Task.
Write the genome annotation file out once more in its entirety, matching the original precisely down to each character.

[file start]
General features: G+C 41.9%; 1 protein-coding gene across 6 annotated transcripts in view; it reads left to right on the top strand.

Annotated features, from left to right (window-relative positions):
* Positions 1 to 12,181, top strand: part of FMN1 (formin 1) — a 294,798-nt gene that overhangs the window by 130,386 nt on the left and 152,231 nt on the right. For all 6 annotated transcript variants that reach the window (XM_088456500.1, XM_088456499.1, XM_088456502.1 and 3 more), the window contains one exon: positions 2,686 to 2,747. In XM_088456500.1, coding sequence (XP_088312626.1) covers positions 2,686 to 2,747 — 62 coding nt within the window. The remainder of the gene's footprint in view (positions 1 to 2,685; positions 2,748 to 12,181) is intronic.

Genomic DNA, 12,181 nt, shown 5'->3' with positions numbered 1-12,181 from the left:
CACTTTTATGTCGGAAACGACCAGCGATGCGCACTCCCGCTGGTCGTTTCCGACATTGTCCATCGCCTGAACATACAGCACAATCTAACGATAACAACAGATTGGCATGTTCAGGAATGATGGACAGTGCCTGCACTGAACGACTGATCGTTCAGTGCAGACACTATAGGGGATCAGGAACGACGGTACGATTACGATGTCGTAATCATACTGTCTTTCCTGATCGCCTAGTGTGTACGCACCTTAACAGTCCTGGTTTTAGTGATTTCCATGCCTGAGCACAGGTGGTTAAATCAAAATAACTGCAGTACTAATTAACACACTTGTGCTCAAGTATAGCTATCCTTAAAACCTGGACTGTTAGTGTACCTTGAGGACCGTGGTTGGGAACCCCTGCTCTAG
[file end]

General features: G+C 41.9%; 1 protein-coding gene across 6 annotated transcripts in view; it reads left to right on the top strand.

Annotated features, from left to right (window-relative positions):
* Positions 1 to 12,181, top strand: part of FMN1 (formin 1) — a 294,798-nt gene that overhangs the window by 130,386 nt on the left and 152,231 nt on the right. For all 6 annotated transcript variants that reach the window (XM_088456500.1, XM_088456499.1, XM_088456502.1 and 3 more), the window contains one exon: positions 2,686 to 2,747. In XM_088456500.1, coding sequence (XP_088312626.1) covers positions 2,686 to 2,747 — 62 coding nt within the window. The remainder of the gene's footprint in view (positions 1 to 2,685; positions 2,748 to 12,181) is intronic.

Genomic DNA, 12,181 nt, shown 5'->3' with positions numbered 1-12,181 from the left:
CACTTTTATGTCGGAAACGACCAGCGATGCGCACTCCCGCTGGTCGTTTCCGACATTGTCCATCGCCTGAACATACAGCACAATCTAACGATAACAACAGATTGGCATGTTCAGGAATGATGGACAGTGCCTGCACTGAACGACTGATCGTTCAGTGCAGACACTATAGGGGATCAGGAACGACGGTACGATTACGATGTCGTAATCATACTGTCTTTCCTGATCGCCTAGTGTGTACGCACCTTAACAGTCCTGGTTTTAGTGATTTCCATGCCTGAGCACAGGTGGTTAAATCAAAATAACTGCAGTACTAATTAACACACTTGTGCTCAAGTATAGCTATCCTTAAAACCTGGACTGTTAGTGTACCTTGAGGACCGTGGTTGGGAACCCCTGCTCTAG